# Filter - Spatial Domain Versus Frequency Domain

Note: This is a followup question of

Suppose, I have an equation of a filter as follows,

$$h(x, y) = \frac{1}{1 + 0.414 (x + y)^{2n}}$$

I know that this is an equation in the spatial domain.

So, this is how I obtain a filtered image:

1. I create a, say, $3\times 3$ kernel using that equation where ($x$: from $0$ to $2$) and ($y$: from $0$ to $2$).

2. I pad the kernel and the image to the same size.

3. I apply FFT to kernel and the image.

4. Multiply them element by element and apply I-FFT to the result.

5. Convert the result to an image format like Bmp and so on.

.

Now, suppose, I have the following equation,

$$H(u, v) = \frac{1}{1 + 0.414(u + v)^{2n}}$$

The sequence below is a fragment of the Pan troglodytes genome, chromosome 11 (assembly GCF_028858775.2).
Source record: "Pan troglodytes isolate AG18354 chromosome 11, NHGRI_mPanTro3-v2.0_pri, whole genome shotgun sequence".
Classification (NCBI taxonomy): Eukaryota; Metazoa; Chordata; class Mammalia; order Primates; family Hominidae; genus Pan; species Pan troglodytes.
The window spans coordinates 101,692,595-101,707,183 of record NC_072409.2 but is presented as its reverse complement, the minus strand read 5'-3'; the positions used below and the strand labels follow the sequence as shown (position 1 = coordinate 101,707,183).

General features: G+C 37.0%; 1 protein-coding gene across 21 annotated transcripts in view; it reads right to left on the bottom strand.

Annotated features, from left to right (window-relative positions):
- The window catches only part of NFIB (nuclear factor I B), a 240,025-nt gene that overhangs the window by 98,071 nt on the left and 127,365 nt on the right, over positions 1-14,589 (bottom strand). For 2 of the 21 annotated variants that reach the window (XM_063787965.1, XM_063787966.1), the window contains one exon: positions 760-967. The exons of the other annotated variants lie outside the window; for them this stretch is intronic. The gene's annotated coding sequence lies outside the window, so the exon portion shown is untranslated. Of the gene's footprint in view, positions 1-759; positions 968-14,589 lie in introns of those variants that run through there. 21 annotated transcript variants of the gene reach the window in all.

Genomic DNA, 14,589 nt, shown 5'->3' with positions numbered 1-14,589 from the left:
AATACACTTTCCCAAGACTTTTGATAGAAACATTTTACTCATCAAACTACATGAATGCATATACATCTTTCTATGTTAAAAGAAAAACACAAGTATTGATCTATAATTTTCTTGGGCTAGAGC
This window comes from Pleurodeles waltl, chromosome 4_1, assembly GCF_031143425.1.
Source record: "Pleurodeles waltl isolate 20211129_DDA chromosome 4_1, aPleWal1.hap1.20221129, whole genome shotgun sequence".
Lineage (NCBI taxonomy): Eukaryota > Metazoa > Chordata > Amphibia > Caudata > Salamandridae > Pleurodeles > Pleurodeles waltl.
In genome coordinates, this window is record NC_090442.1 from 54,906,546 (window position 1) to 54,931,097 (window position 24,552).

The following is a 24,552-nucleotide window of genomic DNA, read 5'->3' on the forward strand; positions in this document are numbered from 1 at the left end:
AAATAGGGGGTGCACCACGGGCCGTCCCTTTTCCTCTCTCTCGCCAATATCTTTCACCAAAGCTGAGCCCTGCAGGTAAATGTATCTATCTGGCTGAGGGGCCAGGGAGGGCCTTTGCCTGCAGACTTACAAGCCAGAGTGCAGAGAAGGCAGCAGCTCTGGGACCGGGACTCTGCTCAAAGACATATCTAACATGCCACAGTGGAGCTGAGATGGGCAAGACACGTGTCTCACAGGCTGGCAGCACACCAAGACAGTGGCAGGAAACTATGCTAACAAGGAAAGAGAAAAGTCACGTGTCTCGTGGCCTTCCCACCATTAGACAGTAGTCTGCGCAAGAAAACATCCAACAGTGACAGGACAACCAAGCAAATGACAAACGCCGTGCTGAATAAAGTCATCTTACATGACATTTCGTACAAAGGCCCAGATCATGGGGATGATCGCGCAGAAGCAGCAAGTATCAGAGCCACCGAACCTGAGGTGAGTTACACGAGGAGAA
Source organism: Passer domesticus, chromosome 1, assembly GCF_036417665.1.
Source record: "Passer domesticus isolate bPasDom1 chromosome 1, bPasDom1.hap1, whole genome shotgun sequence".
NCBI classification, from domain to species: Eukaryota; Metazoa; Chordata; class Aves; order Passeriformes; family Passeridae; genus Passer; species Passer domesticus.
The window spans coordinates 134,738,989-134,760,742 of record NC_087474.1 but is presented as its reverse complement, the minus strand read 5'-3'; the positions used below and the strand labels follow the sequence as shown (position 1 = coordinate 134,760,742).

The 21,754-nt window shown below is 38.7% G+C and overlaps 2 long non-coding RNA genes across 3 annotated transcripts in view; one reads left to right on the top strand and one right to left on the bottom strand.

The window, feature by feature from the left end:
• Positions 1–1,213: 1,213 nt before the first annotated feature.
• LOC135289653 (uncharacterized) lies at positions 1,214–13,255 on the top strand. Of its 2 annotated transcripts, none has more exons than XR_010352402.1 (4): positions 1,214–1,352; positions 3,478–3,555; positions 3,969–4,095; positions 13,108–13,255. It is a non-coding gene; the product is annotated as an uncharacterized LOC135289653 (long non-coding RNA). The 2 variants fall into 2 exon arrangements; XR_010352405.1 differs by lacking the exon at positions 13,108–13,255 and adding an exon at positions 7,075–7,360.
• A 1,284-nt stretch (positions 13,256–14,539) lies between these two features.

I know that this is an equation in the frequency domain.

• So, how am I going to create the kernel?

In the previous case, ($x$: $0$ to $2$) and ($y$: $0$ to $2$).

• What would be the starting and ending values of $u$ and $v$ in the loop?
• What would be the procedure to apply the kernel to an image?
• How should I multiply the kernel and the image?
• re: 2. step. You pad them to the same size, right? – Marcus Müller Sep 3 '16 at 10:31
• @MarcusMüller, Yes. – user18425 Sep 3 '16 at 10:31
• @MarcusMüller, No answer !? – user18425 Sep 3 '16 at 14:51

In contrast convolution filter is essentially convolving 2 signals. $$y(t) = \int_{\tau = 0}^{\inf} h(\tau)x(t-\tau)d\tau$$ In 2D, if we have a 3x3 filter kernel, we first multiply the first 3x3 block of the input with the kernel and then shift the kernel by one column. Then we multiply the next 3x3 with kernel and add the overlapping pixel values.